• Ghana Could Be Sub-Saharan Africa’s Fourth-Largest Oil Producer By 2020

    Angola To Limit The Amount Of Money Leaving The Country By Kevin Mwanza, 11:39 am

    From Ecobank Research via How We Made It In Africa Ghana’s oil output has been boosted with the start of production from the Tweneboa, Enyenra & Ntomme (TEN) project in August. The oilfield, which is expected to peak at about 80,000 bpd in 2018 has produced its first barrel, and is expected to maintain a […]

  • 10 Things You Should Know About The Recession In Nigeria

    naira loses By Kevin Mwanza, 9:27 am AFKI Original

    Nigeria, the second largest economy in Africa, has a population of 167 million people making it the most populous country on the continent. The West African nation is also the second-top producer of oil in Africa, after Angola. It has been in an economic crisis since 2014 and slipped into a recession this year. Below are 10 things to know about the economic recession in Nigeria.

  • Where Are The Private Equity Buyers In Sub-Saharan Africa Buyer’s Market?

    private equity buyers in sub-Saharan Africa By Kurt Davis Jr., 1:34 pm AFKI Original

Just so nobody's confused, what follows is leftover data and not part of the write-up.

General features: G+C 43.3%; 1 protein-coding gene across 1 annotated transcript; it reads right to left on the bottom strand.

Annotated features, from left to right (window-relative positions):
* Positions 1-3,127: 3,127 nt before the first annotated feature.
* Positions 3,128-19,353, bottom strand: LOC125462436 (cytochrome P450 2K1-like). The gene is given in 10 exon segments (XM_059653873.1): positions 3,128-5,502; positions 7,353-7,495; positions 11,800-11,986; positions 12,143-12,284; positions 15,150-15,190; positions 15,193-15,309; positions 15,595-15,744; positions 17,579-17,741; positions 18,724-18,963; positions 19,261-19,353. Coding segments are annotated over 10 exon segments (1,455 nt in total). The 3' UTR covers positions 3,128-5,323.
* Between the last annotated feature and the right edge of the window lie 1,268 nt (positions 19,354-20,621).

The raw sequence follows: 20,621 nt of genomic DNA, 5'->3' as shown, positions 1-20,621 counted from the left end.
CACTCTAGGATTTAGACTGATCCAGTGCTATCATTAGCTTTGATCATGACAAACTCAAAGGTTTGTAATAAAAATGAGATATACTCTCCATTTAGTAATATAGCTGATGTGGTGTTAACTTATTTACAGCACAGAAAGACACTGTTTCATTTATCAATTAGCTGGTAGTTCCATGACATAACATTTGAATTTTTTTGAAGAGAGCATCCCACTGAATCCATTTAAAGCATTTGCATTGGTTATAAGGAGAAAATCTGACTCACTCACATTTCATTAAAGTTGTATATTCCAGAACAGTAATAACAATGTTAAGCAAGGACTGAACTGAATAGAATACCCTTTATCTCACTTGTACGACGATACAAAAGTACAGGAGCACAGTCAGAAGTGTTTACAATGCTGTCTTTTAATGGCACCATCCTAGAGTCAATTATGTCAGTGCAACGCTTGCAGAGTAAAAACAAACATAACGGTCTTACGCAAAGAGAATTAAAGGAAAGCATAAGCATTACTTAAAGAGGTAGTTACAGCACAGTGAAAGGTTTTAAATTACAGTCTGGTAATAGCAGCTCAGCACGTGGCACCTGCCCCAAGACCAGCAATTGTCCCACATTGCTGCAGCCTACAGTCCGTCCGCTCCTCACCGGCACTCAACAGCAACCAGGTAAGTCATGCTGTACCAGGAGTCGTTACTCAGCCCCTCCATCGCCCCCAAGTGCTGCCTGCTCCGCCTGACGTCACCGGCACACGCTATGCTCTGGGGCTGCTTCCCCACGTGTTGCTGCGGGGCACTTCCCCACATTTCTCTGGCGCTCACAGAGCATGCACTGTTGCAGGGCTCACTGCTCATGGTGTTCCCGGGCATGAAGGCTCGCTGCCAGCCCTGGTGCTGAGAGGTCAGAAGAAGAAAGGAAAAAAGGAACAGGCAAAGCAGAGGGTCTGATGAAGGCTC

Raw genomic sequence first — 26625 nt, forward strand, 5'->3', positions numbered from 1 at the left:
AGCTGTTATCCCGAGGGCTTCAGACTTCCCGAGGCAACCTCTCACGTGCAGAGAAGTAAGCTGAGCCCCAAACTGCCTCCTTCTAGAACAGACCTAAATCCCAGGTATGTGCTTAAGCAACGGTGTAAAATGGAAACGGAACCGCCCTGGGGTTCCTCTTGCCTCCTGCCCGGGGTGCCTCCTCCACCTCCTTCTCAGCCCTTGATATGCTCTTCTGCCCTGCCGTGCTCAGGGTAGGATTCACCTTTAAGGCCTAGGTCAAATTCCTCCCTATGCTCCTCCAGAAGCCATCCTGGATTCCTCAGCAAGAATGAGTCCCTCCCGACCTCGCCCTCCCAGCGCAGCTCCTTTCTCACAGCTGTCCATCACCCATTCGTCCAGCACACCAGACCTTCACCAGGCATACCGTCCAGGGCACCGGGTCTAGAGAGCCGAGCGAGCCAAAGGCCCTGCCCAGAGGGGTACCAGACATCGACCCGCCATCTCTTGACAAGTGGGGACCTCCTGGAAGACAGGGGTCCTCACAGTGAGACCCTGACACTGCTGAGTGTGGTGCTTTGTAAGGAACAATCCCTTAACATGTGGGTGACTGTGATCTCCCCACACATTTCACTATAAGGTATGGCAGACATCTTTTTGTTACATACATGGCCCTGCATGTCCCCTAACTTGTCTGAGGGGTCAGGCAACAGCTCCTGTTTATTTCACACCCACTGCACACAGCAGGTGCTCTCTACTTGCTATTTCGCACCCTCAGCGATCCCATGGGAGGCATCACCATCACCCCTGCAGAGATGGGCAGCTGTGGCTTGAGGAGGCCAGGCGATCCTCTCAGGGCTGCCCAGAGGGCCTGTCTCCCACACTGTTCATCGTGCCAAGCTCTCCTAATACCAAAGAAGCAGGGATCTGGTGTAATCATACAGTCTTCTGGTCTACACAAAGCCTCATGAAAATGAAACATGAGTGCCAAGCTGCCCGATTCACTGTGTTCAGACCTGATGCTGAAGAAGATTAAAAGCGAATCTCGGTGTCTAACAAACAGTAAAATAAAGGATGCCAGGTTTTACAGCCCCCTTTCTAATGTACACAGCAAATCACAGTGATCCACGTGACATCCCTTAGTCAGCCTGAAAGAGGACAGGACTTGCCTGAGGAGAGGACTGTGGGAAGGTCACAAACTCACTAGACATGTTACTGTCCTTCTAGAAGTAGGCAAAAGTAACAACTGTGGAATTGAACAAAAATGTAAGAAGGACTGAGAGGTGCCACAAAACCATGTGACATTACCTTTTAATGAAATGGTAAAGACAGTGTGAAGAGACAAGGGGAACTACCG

African private equity deals fell to $2.5 billion in 2015, compared with $8.1 billion in 2014. Fundraising and transactions are expected to be down further in 2016. It is time to buy for 2017. Market expectations are low in some places, so asset prices are low. Logistics and financial services – going against the past market movement – are huge opportunities if you can buy in at low asset prices and ride the unavoidable African rebound in the next year and beyond.

  • 12 Great African Empires You May Never Have Heard Of

    By Derek Dias, 9:47 am

    From 1549 until 1875, Jolof or Wolof, was a powerful kingdom in what is now Senegal and Gambia. In 1875, the theocratic Imamate of Futa Jallon brought jihad upon its neighbor. The kingdom never recovered and the French took over soon after. C’est la vie. The next time you eat Jollof rice, you can thank this kingdom. Not enough people besides history buffs know about the great empires, kingdoms, and sultanates of Africa. Here are some of the great African empires you may never have heard of.

  • Why The Bad News Of 2016 Spells Opportunity For Investors In Africa 2017

    opportunity for investors in Africa By Kurt Davis Jr., 3:21 pm AFKI Original

    Fund managers have struggled in 2016 to raise capital for sub-Saharan Africa-focused natural resource funds. Here’s where having a $1 billion sub-Saharan Africa natural resources fund really helps. In 2017, expect more assets on the market at more reasonable prices. The focus will be on capital management. Expect a buyer’s market. Low M&A value will persist but expect a recovery in volume of deals. Transaction structures will become more complicated. Expect contingencies as buyers and sellers attempt to manage exposure to commodity price volatility.